EXPLOREMY LIBRARY
Science
Australian Geographic

Australian Geographic July - August 2015

Australian Geographic, Australia’s premier geographic journal, brings you the best of the country from those who know it best. Discover Australia’s rich cultural heritage, its beautiful landscapes, its unique and diverse plants and wildlife, and explore outback towns and the true-blue characters who call them home.

Country:
Australia
Language:
English
Publisher:
Australian Geographic Holdings Pty Ltd
Frequency:
Bimonthly
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6 Issues

in this issue

1 min.
online

AUSTRALIANGEOGRAPHIC.COM.AU The content doesn’t end with this issue of the journal. You’ll find thousands more articles, images and videos online. Discover all the stories highlighted here at: australiangeographic.com.au/issue127 FREE Sign up to the Australian Geographic email newsletter on our homepage and we’ll deliver fresh content to your inbox every week! TREE MONITOR’S MYSTERIOUS COLOUR This lizard from our northern neighbour, Papua New Guinea, sports a type of pigment that’s highly unusual in nature. ECHIDNA PUGGLE ON ROAD TO RECOVERY After being accidentally dug out of its burrow and injured, a baby echidna is recovering, thanks to Sydney’s Taronga Zoo. INTO THE EYE OF THE DRAGON Check out this great image from AG Flickr group member Michael Chong – and find out how to submit your own. THE WORLD IN MACRO Featured in a photographic competition hosted by Photocrowd.com, these macro images…

2 min.
victorian splendour

I RECENTLY SPENT two consecutive summer breaks on road trips that started in Melbourne and took me home to Sydney. The first year, we headed west along the Great Ocean Road, eventually turning north up through centres such as Bendigo and Echuca before heading back into NSW. The second year, we journeyed east through Gippsland before crossing the border just past Genoa and travelling homewards up the east coast. What struck me most during my first trip, and inspired me to go back for the second trip, was the mix of experiences available within relatively short drives of each other. As much as I love an epic outback odyssey, when you’ve only a week or so to spare, Victoria’s compactness is a real gift. Between the natural wonders of the Great…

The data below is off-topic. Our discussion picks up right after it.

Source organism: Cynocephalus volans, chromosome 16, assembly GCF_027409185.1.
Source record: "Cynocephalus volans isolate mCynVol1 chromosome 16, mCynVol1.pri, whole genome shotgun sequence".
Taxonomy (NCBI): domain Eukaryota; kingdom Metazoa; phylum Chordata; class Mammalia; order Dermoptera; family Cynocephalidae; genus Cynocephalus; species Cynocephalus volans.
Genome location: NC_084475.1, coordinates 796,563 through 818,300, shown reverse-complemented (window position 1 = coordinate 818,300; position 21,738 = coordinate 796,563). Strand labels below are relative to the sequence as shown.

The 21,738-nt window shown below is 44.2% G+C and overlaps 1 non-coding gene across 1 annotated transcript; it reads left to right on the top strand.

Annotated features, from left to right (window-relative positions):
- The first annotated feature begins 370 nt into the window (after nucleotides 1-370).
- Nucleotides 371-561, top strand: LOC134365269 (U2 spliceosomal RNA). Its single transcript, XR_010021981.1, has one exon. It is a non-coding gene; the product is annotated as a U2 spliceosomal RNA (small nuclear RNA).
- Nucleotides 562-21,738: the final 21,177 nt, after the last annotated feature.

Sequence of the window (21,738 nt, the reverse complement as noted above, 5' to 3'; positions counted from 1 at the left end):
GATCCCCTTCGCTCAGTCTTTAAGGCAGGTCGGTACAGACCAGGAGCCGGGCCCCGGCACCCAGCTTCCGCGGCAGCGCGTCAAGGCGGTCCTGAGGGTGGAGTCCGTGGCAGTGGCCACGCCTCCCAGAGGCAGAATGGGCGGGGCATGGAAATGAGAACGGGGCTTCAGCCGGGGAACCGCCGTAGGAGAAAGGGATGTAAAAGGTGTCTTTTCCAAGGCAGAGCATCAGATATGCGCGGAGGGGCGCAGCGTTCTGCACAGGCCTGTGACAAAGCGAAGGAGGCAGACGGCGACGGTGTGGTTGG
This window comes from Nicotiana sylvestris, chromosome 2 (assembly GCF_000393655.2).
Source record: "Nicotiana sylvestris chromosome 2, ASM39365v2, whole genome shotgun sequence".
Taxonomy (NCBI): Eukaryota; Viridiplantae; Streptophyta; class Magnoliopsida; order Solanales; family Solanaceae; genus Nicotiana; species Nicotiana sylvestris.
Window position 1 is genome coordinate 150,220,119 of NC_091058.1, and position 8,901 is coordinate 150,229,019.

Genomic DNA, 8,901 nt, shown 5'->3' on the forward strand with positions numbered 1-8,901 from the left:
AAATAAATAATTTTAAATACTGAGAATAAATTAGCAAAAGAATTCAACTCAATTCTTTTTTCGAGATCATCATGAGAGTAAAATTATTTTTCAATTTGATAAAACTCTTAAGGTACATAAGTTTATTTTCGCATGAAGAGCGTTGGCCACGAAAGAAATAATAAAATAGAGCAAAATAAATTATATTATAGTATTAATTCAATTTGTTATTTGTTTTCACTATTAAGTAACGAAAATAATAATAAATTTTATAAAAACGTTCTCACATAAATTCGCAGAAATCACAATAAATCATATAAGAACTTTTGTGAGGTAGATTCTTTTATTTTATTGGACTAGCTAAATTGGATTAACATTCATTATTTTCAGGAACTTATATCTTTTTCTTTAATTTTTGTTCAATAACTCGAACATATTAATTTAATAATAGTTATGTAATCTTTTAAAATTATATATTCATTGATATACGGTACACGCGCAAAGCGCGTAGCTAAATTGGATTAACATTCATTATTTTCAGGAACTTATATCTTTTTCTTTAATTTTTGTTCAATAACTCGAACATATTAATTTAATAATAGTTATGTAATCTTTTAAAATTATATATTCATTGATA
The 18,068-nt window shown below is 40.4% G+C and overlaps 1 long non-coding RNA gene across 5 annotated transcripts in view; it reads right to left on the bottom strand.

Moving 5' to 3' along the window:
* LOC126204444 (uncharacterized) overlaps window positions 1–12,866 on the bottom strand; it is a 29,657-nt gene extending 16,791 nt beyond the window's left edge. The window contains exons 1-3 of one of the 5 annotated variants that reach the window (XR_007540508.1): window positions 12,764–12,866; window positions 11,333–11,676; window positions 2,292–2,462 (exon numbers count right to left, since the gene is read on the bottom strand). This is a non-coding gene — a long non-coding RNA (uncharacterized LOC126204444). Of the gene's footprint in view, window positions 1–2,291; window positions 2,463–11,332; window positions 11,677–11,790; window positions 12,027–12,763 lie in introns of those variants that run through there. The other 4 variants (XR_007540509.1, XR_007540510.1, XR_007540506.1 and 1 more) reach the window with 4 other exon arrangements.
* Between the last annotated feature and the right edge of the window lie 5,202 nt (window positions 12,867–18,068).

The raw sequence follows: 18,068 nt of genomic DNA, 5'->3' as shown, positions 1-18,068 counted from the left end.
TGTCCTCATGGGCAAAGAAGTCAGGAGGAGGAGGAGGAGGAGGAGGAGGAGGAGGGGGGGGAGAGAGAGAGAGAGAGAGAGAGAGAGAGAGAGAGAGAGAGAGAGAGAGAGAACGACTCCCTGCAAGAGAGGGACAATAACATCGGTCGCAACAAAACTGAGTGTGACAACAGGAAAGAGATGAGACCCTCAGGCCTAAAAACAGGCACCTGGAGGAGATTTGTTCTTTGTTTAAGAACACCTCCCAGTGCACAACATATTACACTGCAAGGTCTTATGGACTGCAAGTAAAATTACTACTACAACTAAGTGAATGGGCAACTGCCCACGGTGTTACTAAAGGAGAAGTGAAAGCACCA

1 min.
contributors

Dan Down is an adventurer, nature lover and writer who, after 10 years working on BBC science magazines in the UK, upped sticks for a life in Australia, where he is now sub-editor for Australian Traveller. In 2013 he spent a year studying marine biology. Marine conservation work in Madagascar and trekking remote areas of Nepal led to room-sharing with massive cockroaches, which inspired this issue’s Nature Watch. BEAUTIFUL BUGS, PAGE 20 Michael Burleigh completed his Bachelor of Natural History Illustration at the University of Newcastle and achieved First Class Honours, illustrating an identification guide to the agricultural beetle pests of Timor-Leste in 2014. So far, he has specialised in illustrating insects and other arthropods, which led him to volunteer at the Entomology Collection at the Australian Museum. He is a keen…

1 min.
blood relations

THE FIRST successful blood transfusion was carried out in 1665 by English physician Dr Richard Lower, using dogs as donors and recipients. When transfusions were first trialled on humans, recipients tended to die. It wasn’t until 1900 that Austrian Dr Karl Landsteiner discovered the ABO blood group system, and realised human patients needed to be given compatible blood. He was awarded a Nobel Prize for his discovery. There are more than 30 blood group systems, but most important for transfusion or transplantation is the ABO system. Every human is of blood group O, A, B or AB (or a minor variant of these groups). In fact, there are only two determinants in the ABO system: A and B. O is the absence of either A or B, and AB is the…

3 min.
logged into oblivion

THE LEADBEATER’S POSSUM, one of the world’s most endangered marsupials, is in a perilous position, which is why the federal government followed the advice of scientists in April and listed it as critically endangered. Along with the helmeted honeyeater, it is one of Victoria’s state faunal emblems, an honour bestowed on this adorable-looking nocturnal creature in 1971. Leadbeater’s possum was already rare when it was discovered in South Gippsland in 1867. Up until 1909, only six specimens had been collected and by the time of the 1939 Black Friday fires it was presumed to have died out. It was officially declared extinct in the 1950s, but the listing was premature, because in 1961 naturalist Eric Wilkinson discovered a small colony 100km east of Melbourne, at Marysville. Today, the Leadbeater’s possum persists primarily…

4 min.
beautiful bugs

NEXT TIME YOU reach for insecticide to smite a cockroach out of existence, think twice. Although some are introduced pests, others have been here for millions of years, and are deserving members of Australia’s intricate ecosystem. There are more than 530 known species in Australia, about 90 per cent of which are found nowhere else – and experts believe there may be twice that number yet to be discovered. Cockroaches are closely related to termites and have a characteristic flattened body. Their lives are short but varied and often unique. Some have elaborate mating rituals and others use chemical sprays to defend themselves. Some species take parental care of their young. They range in size from the tiny Nocticola, at just 3mm long, to the giant burrowing cockroach at a whopping…